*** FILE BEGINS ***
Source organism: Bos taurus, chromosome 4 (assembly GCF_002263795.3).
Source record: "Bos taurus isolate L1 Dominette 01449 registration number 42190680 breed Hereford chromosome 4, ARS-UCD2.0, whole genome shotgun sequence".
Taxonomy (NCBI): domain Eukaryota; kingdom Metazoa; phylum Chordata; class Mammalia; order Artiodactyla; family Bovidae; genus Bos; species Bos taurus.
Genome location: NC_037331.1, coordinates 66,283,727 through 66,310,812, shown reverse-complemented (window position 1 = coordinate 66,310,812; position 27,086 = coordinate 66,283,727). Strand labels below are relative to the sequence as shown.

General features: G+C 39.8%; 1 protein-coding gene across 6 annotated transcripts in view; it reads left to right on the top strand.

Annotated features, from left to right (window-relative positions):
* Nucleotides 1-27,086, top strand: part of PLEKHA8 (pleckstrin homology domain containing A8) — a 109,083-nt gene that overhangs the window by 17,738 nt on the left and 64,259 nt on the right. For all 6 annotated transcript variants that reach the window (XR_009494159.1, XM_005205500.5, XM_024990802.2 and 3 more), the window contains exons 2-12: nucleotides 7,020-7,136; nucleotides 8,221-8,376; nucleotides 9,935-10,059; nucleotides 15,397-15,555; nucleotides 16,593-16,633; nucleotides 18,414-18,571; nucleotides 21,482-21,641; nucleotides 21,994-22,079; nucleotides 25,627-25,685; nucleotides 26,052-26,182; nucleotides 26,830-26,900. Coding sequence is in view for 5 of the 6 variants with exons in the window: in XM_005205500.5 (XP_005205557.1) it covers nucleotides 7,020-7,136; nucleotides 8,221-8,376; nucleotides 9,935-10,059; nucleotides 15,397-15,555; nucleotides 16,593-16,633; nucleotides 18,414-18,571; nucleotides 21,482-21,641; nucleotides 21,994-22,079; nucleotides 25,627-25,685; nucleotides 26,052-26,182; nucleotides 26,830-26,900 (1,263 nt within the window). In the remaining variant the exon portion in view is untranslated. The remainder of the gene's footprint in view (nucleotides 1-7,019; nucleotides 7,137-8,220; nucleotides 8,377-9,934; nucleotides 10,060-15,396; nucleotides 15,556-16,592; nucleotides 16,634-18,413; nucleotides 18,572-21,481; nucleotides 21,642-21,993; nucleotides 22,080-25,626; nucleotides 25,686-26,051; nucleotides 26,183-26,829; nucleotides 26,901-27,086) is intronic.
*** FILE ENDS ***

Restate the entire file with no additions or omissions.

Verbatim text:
Source organism: Bos taurus, chromosome 4 (assembly GCF_002263795.3).
Source record: "Bos taurus isolate L1 Dominette 01449 registration number 42190680 breed Hereford chromosome 4, ARS-UCD2.0, whole genome shotgun sequence".
Taxonomy (NCBI): domain Eukaryota; kingdom Metazoa; phylum Chordata; class Mammalia; order Artiodactyla; family Bovidae; genus Bos; species Bos taurus.
Genome location: NC_037331.1, coordinates 66,283,727 through 66,310,812, shown reverse-complemented (window position 1 = coordinate 66,310,812; position 27,086 = coordinate 66,283,727). Strand labels below are relative to the sequence as shown.

General features: G+C 39.8%; 1 protein-coding gene across 6 annotated transcripts in view; it reads left to right on the top strand.

Annotated features, from left to right (window-relative positions):
* Nucleotides 1-27,086, top strand: part of PLEKHA8 (pleckstrin homology domain containing A8) — a 109,083-nt gene that overhangs the window by 17,738 nt on the left and 64,259 nt on the right. For all 6 annotated transcript variants that reach the window (XR_009494159.1, XM_005205500.5, XM_024990802.2 and 3 more), the window contains exons 2-12: nucleotides 7,020-7,136; nucleotides 8,221-8,376; nucleotides 9,935-10,059; nucleotides 15,397-15,555; nucleotides 16,593-16,633; nucleotides 18,414-18,571; nucleotides 21,482-21,641; nucleotides 21,994-22,079; nucleotides 25,627-25,685; nucleotides 26,052-26,182; nucleotides 26,830-26,900. Coding sequence is in view for 5 of the 6 variants with exons in the window: in XM_005205500.5 (XP_005205557.1) it covers nucleotides 7,020-7,136; nucleotides 8,221-8,376; nucleotides 9,935-10,059; nucleotides 15,397-15,555; nucleotides 16,593-16,633; nucleotides 18,414-18,571; nucleotides 21,482-21,641; nucleotides 21,994-22,079; nucleotides 25,627-25,685; nucleotides 26,052-26,182; nucleotides 26,830-26,900 (1,263 nt within the window). In the remaining variant the exon portion in view is untranslated. The remainder of the gene's footprint in view (nucleotides 1-7,019; nucleotides 7,137-8,220; nucleotides 8,377-9,934; nucleotides 10,060-15,396; nucleotides 15,556-16,592; nucleotides 16,634-18,413; nucleotides 18,572-21,481; nucleotides 21,642-21,993; nucleotides 22,080-25,626; nucleotides 25,686-26,051; nucleotides 26,183-26,829; nucleotides 26,901-27,086) is intronic.